“I credit our successes to the work of people like our manager Chase Currie and our former managers, Mike McMurry and Daniel Boone,” Fitzsimons said. “Of course, I’ve benefited from all the advice from my friends at the Texas Parks and Wildlife Department.”
Howard said over the years the ranch has enjoyed cultivating partnerships with organizations like Holistic Resource Management, USDA, Soil Conservation Service, US Fish and Wildlife, Texas and Southwestern Cattle Raisers, Beefmaster Breeders United, and National Cattlemen’s Association.
The Fitzsimons and Howard family’s land stewardship efforts have not gone unrecognized. In 2016, the ranch was awarded the Lone Star Land Steward Award for the South Texas Region, preceded by the Harvey Weil Sportsman Conservationists of the Year in 2015. In 2007 the San Pedro Ranch received the National Cattlemen’s Beef Association Environmental Stewardship Award for Region IV and in 2005, the Outstanding Rangeland Stewardship Award.
Above all, the San Pedro Ranch uses its cattle as a land planning tool to move its grass succession forward. “We have seen this symbiotic relationship between livestock, the land, and the grass actually heal areas damaged by erosion or overgrazing,” Howard said. “It all comes down to the timing of the grazing and management of the herd on the land.”
Fitzsimons said in 1992 the ranch chose to incorporate the Beefmaster breed for its adaptability and reliability in the rough South Texas environment. “We believe in matching our cattle to our environment,” Fitzsimons said. “And the Beefmaster breed has fit the bill for us.”
The driving force behind the San Pedro Ranch is said to be its Beefmaster herd. From a land management tool to a quality food source for the world, the cattle contribute to the ranch in various ways. On the ranch, you will find 285 gentle Beefmaster cows and 14 herd sires.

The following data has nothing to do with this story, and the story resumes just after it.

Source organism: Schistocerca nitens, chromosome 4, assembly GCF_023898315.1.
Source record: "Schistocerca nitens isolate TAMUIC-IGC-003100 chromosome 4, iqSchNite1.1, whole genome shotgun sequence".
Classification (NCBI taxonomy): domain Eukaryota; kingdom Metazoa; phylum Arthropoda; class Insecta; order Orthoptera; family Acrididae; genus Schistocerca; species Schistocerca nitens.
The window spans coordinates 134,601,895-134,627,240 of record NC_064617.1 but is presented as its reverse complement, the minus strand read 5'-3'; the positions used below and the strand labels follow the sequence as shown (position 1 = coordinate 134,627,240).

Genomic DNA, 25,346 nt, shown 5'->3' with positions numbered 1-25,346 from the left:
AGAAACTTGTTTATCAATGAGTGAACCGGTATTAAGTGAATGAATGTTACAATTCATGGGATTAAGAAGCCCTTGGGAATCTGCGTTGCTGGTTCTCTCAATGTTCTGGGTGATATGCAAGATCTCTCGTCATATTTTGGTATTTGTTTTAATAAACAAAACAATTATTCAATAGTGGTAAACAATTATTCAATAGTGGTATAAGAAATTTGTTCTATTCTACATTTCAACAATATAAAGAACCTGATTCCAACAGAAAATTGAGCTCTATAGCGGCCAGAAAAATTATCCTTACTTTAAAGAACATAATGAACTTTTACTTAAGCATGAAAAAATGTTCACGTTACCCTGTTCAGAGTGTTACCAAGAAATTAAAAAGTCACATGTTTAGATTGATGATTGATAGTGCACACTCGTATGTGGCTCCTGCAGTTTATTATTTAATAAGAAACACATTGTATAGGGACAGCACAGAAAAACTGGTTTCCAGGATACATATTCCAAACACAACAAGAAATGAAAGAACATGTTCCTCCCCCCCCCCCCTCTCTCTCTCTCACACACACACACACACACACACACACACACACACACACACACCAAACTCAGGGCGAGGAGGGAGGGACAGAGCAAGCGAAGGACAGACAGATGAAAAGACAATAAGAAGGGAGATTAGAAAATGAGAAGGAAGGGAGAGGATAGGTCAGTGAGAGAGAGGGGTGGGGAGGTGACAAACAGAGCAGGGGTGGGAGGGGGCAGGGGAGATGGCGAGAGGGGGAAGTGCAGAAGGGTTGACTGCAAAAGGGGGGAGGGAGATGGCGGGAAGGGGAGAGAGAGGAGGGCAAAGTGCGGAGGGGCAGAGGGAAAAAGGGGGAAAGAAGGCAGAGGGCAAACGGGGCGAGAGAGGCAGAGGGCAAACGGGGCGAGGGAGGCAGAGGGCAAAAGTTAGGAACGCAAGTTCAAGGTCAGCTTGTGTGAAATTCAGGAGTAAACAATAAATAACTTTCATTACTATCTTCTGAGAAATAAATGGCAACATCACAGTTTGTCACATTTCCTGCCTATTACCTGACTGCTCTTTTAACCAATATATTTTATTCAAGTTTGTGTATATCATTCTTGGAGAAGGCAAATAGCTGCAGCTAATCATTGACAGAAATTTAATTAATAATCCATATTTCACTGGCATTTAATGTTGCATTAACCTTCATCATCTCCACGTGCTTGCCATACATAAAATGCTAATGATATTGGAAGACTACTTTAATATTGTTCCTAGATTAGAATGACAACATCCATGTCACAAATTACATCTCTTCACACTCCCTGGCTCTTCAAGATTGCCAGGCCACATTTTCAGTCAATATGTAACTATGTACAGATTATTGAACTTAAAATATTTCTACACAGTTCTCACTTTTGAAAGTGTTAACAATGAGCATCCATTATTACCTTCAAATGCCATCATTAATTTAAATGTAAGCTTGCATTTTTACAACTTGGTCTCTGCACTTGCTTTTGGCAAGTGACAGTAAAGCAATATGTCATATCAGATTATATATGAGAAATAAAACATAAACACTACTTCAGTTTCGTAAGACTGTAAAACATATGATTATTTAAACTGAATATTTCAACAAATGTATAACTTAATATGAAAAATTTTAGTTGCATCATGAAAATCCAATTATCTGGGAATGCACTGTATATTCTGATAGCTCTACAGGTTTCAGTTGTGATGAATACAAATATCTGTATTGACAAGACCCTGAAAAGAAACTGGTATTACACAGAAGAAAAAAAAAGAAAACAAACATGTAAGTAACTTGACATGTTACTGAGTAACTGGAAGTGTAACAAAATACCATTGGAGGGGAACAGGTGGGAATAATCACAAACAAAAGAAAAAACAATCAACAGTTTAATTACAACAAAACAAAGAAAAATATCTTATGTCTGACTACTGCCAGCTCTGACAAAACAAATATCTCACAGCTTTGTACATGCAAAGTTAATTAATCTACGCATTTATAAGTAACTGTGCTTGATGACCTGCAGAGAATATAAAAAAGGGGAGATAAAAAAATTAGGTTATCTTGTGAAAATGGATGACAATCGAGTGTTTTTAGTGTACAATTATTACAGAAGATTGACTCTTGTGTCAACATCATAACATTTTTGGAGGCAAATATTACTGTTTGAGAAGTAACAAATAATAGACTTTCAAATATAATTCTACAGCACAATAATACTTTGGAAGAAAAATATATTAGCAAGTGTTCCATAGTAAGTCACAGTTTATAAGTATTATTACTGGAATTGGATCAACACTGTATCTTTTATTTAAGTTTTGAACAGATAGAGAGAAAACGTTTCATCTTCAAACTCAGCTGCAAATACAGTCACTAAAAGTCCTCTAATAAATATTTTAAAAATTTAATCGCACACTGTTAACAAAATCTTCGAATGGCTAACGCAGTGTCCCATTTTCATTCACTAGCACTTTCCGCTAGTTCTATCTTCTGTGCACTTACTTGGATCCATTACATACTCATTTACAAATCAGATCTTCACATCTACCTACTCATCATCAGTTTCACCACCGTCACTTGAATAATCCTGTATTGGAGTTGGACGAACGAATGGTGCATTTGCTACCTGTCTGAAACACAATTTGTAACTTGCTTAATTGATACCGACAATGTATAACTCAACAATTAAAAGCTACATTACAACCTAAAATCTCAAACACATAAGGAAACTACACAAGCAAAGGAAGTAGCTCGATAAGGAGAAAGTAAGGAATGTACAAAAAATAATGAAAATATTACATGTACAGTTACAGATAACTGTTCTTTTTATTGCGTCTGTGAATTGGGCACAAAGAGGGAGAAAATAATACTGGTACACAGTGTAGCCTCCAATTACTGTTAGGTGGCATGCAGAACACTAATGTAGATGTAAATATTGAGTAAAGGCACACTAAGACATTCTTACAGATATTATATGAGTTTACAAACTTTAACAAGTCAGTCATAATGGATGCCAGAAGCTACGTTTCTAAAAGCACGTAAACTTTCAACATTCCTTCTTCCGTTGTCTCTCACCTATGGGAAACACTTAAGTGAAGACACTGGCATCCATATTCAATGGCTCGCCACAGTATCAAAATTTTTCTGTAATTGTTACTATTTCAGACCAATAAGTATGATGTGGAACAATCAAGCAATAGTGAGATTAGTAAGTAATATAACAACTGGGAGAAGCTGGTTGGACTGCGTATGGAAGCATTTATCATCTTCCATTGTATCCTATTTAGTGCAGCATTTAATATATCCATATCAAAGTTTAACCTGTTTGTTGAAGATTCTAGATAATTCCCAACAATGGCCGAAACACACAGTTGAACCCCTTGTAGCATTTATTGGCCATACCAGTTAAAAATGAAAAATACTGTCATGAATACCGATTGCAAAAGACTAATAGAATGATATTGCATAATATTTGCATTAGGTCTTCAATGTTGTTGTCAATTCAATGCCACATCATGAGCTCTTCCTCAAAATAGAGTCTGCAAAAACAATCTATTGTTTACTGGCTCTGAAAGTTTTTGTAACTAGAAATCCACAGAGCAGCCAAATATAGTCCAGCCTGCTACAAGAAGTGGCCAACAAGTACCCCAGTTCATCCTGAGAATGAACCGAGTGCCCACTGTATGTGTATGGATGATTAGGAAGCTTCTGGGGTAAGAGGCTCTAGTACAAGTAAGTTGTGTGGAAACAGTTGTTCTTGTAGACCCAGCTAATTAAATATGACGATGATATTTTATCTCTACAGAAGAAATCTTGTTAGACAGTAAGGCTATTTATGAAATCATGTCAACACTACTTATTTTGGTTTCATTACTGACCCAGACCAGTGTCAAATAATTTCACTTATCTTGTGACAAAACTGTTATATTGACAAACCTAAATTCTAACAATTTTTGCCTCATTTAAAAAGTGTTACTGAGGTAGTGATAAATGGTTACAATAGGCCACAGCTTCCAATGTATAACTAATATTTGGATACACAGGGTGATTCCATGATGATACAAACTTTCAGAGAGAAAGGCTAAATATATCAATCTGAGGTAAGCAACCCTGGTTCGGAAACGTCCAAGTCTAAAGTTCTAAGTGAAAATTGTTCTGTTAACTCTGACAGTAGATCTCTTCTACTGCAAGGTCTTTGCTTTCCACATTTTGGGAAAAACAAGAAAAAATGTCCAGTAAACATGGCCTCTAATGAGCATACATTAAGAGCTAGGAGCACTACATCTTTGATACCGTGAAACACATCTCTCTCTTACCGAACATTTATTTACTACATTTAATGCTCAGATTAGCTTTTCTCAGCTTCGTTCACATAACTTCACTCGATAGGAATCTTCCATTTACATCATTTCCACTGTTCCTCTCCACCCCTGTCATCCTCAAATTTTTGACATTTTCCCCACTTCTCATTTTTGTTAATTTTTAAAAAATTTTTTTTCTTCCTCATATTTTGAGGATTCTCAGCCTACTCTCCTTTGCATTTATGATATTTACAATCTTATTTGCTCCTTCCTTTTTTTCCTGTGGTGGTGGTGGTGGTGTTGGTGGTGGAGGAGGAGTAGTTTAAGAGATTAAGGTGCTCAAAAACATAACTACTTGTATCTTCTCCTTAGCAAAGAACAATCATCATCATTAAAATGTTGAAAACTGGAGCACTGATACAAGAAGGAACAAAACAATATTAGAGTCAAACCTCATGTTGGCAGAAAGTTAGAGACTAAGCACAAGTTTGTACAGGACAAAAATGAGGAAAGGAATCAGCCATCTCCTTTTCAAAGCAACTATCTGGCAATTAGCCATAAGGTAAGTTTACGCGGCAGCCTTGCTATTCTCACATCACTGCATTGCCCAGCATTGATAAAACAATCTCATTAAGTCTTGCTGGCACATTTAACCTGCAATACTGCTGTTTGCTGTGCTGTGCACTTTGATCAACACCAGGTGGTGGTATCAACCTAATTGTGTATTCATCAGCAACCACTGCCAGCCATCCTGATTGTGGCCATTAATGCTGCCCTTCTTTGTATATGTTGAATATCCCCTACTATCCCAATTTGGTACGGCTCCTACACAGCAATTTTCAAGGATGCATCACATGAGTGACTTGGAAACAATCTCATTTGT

“The Fitzsimons and Howards have worked very hard over the past 15 years to develop a herd of Beefmasters that require very little input and have a great disposition,” Dr. Currie said. “We have a 60-day breeding season in December and January and calve in September and October.” The herd sires on the ranch are San Pedro, Lasater Foundation Beefmasters, L Bar, and Frenzel bloodlines.
Recently, the ranch has narrowed its focus to the growth of their herd. “At this point, most of our heifer calves are retained as replacements as we are trying to build our herd to 350 to 400 females,” Dr. Currie said. “We breed our replacements each year at 13 to 14 months of age.”
Caring for the cattle is not taken lightly at the San Pedro Ranch. The San Pedro team values its time spent with the cattle on a daily basis. Dr. Currie said they move the cattle 50 to 60 times a year throughout the ranch, so the cattle have to be very gentle in order for them to easily gather the larger pastures.